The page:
Reflecting on the challenges in my younger years, I can now see benefits. For example, I had to work from an early age to pay for college without any support. The work experience built my confidence, and I learned to be a manager and leader early. I learned to trust my ability to overcome obstacles. Opportunities emerged for me.

Look for examples of how resilient you were in the face of challenges and setbacks. Use these examples to remind you of your courage and how life can unfold. Be kind and self-compassionate. Challenges are a part of living. Look for the opportunities and what is possible. Allow yourself to be hopeful and resilient.

Emotions are contagious, and we need more people to focus on hope and what is possible during this time in our world.

What Brings You Energy?

What brings you energy, and what depletes your energy? This is a question I ask my coaching clients and one I have pondered myself.

We each have a signature set of values of what is important to us and what lights us up. Interestingly, these things are so much a part of how we live that we are often unaware of what is most important to us.

Also, we often adopt values and ways of being that become worn-out clothes that no longer fit us. It is beneficial to reflect on what is most important to us during times of transition–partnering, building a family, changing roles, retirement, etc. And who isn’t experiencing a transition these days?

When we know and honor what is most important to us, we experience more meaning and joy. For example, vitality and energy are essential to me. I allow time in my day for exercise. It’s a great way to start my day. I was well aware of this value.

One day a friend told me, “You like to create things.” I had not consciously labeled this value. When I agreed that creating is important to me, I reflected that I feel most alive when I am developing a course for leaders and synthesizing ideas that will be useful and make a difference for people. I ensure I am working on a creative project that will be valuable to others.

When we do what is most important, we experience a sense of meaning, aliveness, and JOYBeing.

Notice what gives you energy and joy as well as what does not. You can ask friends and colleagues what they notice too. Commit to doing more of what is important to you and brings you energy, and see how you naturally influence others in the process.

Magnifying Strengths: Embracing the Power of an Open Stance

Cultivating an Open Stance is about being open to ourselves, others, and our environment. With a sense of compassion, curiosity, and acceptance of “what is,” we unlock the gateway to joy, meaningful connections, and a world of possibilities.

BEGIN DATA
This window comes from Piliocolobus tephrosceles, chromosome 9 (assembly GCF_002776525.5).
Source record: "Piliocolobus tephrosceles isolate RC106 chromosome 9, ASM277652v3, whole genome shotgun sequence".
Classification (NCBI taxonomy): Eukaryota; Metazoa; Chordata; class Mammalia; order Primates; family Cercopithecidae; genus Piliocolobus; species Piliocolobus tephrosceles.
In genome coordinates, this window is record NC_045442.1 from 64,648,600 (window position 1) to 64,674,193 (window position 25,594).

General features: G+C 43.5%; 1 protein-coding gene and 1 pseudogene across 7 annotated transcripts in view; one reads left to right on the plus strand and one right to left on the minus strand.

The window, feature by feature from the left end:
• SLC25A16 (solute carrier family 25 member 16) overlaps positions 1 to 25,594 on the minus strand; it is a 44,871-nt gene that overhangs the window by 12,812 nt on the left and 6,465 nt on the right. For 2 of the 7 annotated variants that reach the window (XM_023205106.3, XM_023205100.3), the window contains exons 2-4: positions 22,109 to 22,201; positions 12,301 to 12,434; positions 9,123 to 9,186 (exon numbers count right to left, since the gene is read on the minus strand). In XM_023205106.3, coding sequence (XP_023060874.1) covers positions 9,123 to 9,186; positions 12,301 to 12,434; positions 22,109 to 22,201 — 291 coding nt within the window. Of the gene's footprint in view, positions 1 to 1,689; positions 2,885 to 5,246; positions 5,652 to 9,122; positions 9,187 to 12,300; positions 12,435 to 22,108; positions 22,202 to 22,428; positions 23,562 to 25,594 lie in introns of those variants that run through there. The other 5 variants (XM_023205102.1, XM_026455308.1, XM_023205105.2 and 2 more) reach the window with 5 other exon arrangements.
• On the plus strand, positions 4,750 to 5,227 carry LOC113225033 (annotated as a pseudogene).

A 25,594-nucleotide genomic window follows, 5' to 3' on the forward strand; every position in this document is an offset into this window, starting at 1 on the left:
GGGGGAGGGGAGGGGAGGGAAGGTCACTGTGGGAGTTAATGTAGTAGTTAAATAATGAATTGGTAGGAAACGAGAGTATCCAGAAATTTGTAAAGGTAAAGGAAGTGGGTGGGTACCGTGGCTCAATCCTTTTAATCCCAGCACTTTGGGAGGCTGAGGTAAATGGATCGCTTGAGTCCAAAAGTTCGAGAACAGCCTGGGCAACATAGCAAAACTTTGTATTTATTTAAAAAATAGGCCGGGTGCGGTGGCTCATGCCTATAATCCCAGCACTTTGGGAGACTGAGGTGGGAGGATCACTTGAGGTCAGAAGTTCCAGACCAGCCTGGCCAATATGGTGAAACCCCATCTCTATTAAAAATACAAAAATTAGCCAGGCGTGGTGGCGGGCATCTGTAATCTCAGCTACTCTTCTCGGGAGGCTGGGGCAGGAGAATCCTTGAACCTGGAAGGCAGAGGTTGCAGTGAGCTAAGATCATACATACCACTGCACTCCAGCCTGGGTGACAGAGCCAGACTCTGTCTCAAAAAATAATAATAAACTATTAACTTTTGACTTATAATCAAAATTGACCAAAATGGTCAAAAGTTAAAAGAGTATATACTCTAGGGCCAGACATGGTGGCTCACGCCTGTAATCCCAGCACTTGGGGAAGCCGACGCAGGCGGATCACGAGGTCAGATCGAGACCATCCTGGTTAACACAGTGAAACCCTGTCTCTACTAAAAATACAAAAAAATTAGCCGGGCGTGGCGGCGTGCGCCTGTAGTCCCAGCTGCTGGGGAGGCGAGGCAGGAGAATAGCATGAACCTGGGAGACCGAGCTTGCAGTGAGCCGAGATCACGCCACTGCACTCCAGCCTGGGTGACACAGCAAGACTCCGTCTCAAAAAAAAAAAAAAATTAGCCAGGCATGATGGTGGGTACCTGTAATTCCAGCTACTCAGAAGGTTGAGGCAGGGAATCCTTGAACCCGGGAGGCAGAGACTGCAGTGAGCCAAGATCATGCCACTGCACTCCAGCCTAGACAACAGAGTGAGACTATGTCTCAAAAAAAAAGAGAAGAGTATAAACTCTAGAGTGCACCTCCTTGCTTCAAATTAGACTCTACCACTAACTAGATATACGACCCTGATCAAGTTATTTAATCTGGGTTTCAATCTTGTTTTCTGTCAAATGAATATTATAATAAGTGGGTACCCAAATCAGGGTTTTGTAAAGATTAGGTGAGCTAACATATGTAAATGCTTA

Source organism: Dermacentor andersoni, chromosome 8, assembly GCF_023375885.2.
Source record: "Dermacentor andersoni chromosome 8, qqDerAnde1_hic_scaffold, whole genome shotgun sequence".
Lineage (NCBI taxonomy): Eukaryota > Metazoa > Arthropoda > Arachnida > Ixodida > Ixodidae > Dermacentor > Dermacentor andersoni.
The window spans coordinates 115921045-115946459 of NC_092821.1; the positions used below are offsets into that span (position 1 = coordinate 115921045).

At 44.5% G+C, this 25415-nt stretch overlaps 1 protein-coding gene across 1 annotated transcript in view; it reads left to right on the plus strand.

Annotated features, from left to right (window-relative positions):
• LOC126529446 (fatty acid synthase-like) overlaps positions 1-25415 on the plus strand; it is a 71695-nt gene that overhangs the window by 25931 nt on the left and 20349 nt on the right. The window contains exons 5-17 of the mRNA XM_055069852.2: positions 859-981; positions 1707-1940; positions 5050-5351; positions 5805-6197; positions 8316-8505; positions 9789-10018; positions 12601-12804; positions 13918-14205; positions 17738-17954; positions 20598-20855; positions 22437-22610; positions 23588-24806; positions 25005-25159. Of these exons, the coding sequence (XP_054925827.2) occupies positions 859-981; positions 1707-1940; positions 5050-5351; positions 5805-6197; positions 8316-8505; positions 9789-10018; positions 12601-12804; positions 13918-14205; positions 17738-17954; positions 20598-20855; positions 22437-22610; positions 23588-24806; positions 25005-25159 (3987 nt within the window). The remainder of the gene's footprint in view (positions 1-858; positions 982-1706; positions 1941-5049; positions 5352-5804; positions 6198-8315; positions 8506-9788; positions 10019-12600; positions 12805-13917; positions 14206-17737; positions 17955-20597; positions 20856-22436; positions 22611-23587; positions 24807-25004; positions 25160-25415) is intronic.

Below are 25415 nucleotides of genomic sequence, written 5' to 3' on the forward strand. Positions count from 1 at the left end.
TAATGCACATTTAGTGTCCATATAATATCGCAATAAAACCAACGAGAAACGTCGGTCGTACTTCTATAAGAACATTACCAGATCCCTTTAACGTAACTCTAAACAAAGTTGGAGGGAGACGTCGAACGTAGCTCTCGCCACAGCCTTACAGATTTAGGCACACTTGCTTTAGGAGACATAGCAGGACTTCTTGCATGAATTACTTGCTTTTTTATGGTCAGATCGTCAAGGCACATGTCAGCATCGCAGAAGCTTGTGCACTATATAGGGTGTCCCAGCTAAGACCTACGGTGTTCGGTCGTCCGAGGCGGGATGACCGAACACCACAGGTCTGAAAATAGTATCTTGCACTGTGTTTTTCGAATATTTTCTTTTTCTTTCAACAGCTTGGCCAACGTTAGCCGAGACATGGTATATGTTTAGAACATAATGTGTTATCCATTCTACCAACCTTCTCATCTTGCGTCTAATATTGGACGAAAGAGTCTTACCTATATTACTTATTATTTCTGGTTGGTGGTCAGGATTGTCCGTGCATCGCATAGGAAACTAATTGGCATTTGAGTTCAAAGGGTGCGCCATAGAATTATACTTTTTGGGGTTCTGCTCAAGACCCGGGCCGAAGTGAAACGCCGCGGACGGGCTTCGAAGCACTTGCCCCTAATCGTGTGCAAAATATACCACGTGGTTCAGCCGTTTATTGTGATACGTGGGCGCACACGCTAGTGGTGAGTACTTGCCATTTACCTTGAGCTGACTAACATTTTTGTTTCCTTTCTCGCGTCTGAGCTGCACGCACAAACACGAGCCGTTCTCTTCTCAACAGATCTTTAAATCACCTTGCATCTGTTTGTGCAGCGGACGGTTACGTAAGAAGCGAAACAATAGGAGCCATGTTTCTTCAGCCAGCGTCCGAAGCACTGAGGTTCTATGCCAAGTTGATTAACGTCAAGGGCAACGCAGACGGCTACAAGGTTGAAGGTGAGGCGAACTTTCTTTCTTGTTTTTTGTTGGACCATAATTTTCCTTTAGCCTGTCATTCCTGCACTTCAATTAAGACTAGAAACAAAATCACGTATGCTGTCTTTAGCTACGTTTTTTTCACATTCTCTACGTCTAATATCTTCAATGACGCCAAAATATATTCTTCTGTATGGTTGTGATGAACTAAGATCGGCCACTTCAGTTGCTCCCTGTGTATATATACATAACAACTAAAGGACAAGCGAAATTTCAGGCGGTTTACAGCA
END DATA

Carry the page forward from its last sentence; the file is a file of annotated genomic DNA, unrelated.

We have a natural confirmation bias that predisposes us to detect danger and dwell on negative aspects. In our interactions with others, it is easy to notice what we perceive as flaws or negative attributes. For example, we may notice someone’s lack of politeness, and label them as self-centered or focus on their pessimism.    

However, we can consciously develop the habit of looking for strengths and positive attributes in others. Everyone has natural strengths, unique talents, and valuable qualities. Regardless of how different they may be from us, we can appreciate the generosity, kindness, vision, and curiosity that exists within them. 

In her book, Leading hArtfully: The Art of Leading Through Your Heart to Discover the Best in Others, Diane Rogers suggests that we consciously magnify another’s essence. Can you imagine the positivity and profound impact that can be generated when we recognize and appreciate the strengths of those around us? We are creating a culture of positivity and empowerment.  

We all benefit from hearing about our gifts. Too many of us have been conditioned to feel “not good enough.” And too many of us hear about and focus on the areas we need to develop. By doing a simple practice of valuing the strengths of others, we can collectively shift toward a more uplifting and encouraging narrative.

Take a moment to look for others’ strengths, value them, and offer appreciation to them for these qualities. Try an experiment and look for the gifts in others and notice the impact on them and you. For example, you could say to a friend, colleague, or acquaintance, “I appreciate your dedication to volunteering, your positive perspective, or your kind smile.”

Observe the ripple effects of this simple act of appreciation on both them and yourself. A simple Open Stance moment of validation can sow the seeds of joy and possibilities. 

I welcome hearing about your experience and what you notice.  


Finding Focus: How to Reduce Multitasking for Enhanced Productivity and Wellbeing

If you are like me, you may feel like you are juggling multiple responsibilities and find yourself multitasking. I have always aimed to get a lot done and seem to keep adding more things to do!

You may have heard that multitasking can have a negative impact on productivity, focus, and overall sense of well-being. Our brains were not designed to handle multiple complex tasks at one time. Sure, we can be folding clothes and listening to a podcast. However, when we are trying to write an email and respond to others simultaneously, our concentration and quality of output are reduced.